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The London Free Press
June 1, 2004

Contrarian patience pays

By Nancy Carr, the Canadian Press

Back in March 2003, the Hudson's Bay Company reported a drop in sales while management warned the looming war in Iraq could dampen shoppers' spirits. For Benj Gallander, it was the perfect time to scoop up the retailer's stock.

Gallander, a contrarian investor, paid $8.50 for his shares in the country's oldest company, and over the past 15 months they have jumped by almost 60 percent to more than $13.

Last week, the firm slashed its first-quarter loss dramatically to $19 million from a year-earlier $34 million.

Yesterday, the company said it feels financially fit enough to spend $250 million on its Zellers stores this year, a move that boosted share price three cents to close at $13.40.

"People thought this one might go the way of the dodo, given the less-than-stellar results and the competition of Wal-Mart," he said.

But Gallander felt the company's stock was undervalued and that management for the company's Hudson's Bay, Home Outfitters and Zellers stores had a "reasonable plan."

As a contrarian investor, Gallander tries to suss out companies others don't like, but which he believes have good fundamentals and, ultimately, promise upside for their shareholders.

His portfolio has made a return of 29.8 percent over the past five year. It has been boosted by other contrarian purchases such as KLM airlines in the fall of 2002, when the industry was in a slump, and Corriente Resources, which mines copper, a commodity that usually rises in price as the U.S. dollar weakens, as it has over the past year.

He has an MBA and 25 years of investing experience, which he has parlayed into an investing newsletter called Contra the Heard, which he produces with partner Ben Stadelmann.

He has also written several business books.

But he claims anyone who has the time to do the background research on public companies can be a contrarian investor.

"I don't think you have to be a super IQ to do it," he said.

"If somebody takes a few courses and learns how to read financial statements or reads a few books, and really grasps them, it's not that difficult."

The most common way to identify an undervalued company is to look for one with a low price-to-earnings ratio. But aside from a strong knowledge base and a familiarity with numbers, contrarian investors have to be comfortable doing the opposite of what the rest of the market is doing.

"You have to be really independent from what your peers, the media and the crowd are saying, and that is not an easy thing to do," said Patricia Lovett-Reid, senior vice-president at TD Waterhouse Canada Inc.

"A lot of people find comfort going with the crowd. (Contrarian investors) find reasons not to go with the crowd because they honestly believe the crowd is often wrong."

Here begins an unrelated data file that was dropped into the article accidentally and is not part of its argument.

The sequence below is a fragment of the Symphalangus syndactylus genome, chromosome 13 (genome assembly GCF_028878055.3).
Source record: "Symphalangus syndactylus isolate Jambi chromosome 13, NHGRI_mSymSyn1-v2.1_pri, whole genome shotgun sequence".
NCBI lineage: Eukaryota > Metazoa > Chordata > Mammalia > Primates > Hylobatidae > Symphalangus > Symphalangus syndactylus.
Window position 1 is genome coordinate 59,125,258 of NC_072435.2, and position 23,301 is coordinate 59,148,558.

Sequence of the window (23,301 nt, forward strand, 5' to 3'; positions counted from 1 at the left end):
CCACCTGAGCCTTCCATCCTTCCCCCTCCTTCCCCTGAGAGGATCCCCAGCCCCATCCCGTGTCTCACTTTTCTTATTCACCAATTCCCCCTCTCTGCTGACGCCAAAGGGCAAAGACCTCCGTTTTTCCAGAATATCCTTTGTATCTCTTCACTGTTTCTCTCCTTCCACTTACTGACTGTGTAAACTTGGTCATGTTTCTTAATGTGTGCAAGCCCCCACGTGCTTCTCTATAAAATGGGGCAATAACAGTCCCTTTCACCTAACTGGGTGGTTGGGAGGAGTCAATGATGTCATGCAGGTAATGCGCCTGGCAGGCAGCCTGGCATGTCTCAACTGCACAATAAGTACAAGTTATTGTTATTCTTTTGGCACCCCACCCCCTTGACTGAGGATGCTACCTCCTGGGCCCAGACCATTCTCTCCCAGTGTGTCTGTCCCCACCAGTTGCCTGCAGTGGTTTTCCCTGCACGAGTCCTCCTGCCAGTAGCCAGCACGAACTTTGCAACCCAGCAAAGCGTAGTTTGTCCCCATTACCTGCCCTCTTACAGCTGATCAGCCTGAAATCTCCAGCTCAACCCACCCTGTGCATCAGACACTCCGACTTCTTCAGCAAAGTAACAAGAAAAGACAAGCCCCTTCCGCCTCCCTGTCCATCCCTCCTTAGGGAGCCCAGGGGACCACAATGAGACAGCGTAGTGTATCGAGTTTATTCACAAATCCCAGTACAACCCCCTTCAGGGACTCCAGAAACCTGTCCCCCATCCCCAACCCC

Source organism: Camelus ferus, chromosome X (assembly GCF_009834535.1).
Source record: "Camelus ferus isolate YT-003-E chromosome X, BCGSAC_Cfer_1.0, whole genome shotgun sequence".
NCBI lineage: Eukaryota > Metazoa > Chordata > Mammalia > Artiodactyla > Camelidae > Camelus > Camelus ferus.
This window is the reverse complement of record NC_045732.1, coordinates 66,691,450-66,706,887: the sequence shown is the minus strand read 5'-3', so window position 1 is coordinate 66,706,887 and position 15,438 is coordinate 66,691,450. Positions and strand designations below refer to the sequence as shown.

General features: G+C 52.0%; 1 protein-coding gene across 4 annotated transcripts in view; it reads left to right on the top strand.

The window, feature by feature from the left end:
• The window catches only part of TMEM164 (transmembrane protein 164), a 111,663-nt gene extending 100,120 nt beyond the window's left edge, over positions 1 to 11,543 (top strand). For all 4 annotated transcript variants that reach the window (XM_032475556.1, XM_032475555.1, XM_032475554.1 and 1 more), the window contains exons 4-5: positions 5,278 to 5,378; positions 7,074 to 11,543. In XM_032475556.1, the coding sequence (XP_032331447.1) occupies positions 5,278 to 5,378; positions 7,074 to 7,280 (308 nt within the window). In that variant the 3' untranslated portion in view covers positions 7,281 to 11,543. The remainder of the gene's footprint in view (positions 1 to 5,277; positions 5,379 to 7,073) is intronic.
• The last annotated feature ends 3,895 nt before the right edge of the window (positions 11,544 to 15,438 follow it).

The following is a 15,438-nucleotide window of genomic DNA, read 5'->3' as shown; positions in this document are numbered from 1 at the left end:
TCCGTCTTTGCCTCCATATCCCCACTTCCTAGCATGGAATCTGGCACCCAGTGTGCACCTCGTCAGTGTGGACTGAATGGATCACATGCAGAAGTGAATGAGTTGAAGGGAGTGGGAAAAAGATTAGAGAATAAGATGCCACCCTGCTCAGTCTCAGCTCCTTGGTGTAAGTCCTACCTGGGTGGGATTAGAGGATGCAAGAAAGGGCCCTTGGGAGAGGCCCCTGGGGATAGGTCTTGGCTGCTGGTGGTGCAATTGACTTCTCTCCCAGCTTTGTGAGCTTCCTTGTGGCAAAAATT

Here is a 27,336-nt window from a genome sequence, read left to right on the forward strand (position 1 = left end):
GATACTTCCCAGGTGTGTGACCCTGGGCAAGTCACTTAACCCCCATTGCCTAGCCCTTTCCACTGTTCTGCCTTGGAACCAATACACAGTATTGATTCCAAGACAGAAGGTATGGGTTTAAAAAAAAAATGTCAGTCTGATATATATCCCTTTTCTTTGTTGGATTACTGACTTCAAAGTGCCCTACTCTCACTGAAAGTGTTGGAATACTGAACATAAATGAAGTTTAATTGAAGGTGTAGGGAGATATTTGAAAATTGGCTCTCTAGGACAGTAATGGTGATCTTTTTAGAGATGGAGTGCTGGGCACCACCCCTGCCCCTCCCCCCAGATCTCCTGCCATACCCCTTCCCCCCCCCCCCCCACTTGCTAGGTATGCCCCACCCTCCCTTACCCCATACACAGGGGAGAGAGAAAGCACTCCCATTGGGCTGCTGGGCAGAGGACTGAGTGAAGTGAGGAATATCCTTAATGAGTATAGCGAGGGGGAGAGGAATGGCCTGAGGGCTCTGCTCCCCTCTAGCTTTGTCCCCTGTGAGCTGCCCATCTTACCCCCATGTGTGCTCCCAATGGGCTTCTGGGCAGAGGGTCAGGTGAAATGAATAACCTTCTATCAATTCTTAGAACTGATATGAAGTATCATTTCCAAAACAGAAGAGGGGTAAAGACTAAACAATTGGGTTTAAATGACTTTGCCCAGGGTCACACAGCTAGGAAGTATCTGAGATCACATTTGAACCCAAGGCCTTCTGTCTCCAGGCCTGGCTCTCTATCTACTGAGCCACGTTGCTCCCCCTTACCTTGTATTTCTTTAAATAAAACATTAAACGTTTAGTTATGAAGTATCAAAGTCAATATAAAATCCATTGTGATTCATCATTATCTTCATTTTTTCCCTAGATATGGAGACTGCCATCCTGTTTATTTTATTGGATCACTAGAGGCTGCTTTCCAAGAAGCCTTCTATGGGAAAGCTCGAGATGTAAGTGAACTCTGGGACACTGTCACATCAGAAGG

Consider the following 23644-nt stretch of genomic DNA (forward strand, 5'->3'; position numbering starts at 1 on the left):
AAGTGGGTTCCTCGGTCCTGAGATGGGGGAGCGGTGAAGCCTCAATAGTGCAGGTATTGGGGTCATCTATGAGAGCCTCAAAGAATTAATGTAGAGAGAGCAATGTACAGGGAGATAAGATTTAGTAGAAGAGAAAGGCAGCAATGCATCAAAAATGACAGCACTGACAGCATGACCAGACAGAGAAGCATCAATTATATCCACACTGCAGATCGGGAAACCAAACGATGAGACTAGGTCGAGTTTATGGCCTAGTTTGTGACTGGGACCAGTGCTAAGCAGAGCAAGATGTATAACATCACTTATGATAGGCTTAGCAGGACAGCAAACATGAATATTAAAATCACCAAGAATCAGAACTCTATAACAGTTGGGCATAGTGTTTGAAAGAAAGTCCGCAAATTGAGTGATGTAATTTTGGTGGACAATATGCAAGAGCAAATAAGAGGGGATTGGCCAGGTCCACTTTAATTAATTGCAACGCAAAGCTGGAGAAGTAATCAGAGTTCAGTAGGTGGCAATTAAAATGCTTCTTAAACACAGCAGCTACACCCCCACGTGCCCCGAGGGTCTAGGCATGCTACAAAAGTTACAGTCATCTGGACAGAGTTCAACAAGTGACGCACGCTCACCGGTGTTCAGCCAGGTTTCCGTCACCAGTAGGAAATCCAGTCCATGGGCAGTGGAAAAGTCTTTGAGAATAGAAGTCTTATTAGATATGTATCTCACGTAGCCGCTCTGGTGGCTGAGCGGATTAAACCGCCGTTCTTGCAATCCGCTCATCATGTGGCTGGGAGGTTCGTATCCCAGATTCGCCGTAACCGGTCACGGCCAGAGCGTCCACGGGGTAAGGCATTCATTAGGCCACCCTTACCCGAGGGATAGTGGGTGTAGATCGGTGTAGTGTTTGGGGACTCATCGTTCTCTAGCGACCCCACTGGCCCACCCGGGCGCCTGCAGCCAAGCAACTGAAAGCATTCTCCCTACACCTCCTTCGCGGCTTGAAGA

Contrarian investors also need a healthy dose of patience.

"Once we start to watch a company we won't invest in it for at least six months and often its three, four, five years before we'll buy a position," Gallander said.

"We're very patient, and there are always opportunities out there."

Gallander warns against quick stock flipping and investing in companies less than 10 years old. That means he missed most of the tech boom in the late 1990s, and also missed getting burned when the tech bubble burst.

Just as contrarian investors try to buy stocks when they're out of favour and inexpensive, they try to sell them again before they peak. Gallander sets a target sell price, at which he sells half his stock, looking for some more, possibly riskier, upside on the other half.

According to Lovett-Reid, other contrarians adhere to the rule of thumb that recommends selling a stock once it rises by 50 percent, or after three years.

"You don't want to be hanging on to something that may potentially be an underperformer in your portfolio," she said.

While contrarian investing may seem risky to some, financial adviser David Chalmers, with the Rogers Group in Vancouver, said it can play a roll in the portfolio of even the most cautious investor. Hedge funds, which aren't just independent from market hype, but deliberately act in opposition to it, can balance out traditional funds.

If a client's portfolio contains 50 percent fixed income investments and 50 percent equities, a hedge fund might account for about five percent of the equities portion, along with investments in large and small Canadian companies, American firms and income trusts.

Adding a contrarian position, Chalmers said, is simply another aspect of portfolio diversification, which is one of the first lessons in investing.

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